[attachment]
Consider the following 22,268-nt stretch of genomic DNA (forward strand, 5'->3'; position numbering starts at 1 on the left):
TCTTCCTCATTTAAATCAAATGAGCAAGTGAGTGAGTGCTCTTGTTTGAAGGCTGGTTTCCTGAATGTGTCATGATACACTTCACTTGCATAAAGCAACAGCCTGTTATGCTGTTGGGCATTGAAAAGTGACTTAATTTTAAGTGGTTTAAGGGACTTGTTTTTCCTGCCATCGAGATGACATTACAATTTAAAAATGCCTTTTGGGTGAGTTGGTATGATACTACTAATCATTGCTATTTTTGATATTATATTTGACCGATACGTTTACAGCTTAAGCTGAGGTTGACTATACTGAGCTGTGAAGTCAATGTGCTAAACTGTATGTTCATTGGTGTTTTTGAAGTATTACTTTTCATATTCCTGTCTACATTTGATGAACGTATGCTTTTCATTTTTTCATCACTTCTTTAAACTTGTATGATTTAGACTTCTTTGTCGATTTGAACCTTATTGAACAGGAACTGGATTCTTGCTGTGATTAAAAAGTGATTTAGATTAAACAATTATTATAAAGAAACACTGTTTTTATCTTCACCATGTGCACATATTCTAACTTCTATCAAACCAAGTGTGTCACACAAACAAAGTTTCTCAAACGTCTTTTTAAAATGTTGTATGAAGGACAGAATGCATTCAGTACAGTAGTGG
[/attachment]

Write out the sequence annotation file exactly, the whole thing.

Consider the following 22,268-nt stretch of genomic DNA (forward strand, 5'->3'; position numbering starts at 1 on the left):
TCTTCCTCATTTAAATCAAATGAGCAAGTGAGTGAGTGCTCTTGTTTGAAGGCTGGTTTCCTGAATGTGTCATGATACACTTCACTTGCATAAAGCAACAGCCTGTTATGCTGTTGGGCATTGAAAAGTGACTTAATTTTAAGTGGTTTAAGGGACTTGTTTTTCCTGCCATCGAGATGACATTACAATTTAAAAATGCCTTTTGGGTGAGTTGGTATGATACTACTAATCATTGCTATTTTTGATATTATATTTGACCGATACGTTTACAGCTTAAGCTGAGGTTGACTATACTGAGCTGTGAAGTCAATGTGCTAAACTGTATGTTCATTGGTGTTTTTGAAGTATTACTTTTCATATTCCTGTCTACATTTGATGAACGTATGCTTTTCATTTTTTCATCACTTCTTTAAACTTGTATGATTTAGACTTCTTTGTCGATTTGAACCTTATTGAACAGGAACTGGATTCTTGCTGTGATTAAAAAGTGATTTAGATTAAACAATTATTATAAAGAAACACTGTTTTTATCTTCACCATGTGCACATATTCTAACTTCTATCAAACCAAGTGTGTCACACAAACAAAGTTTCTCAAACGTCTTTTTAAAATGTTGTATGAAGGACAGAATGCATTCAGTACAGTAGTGG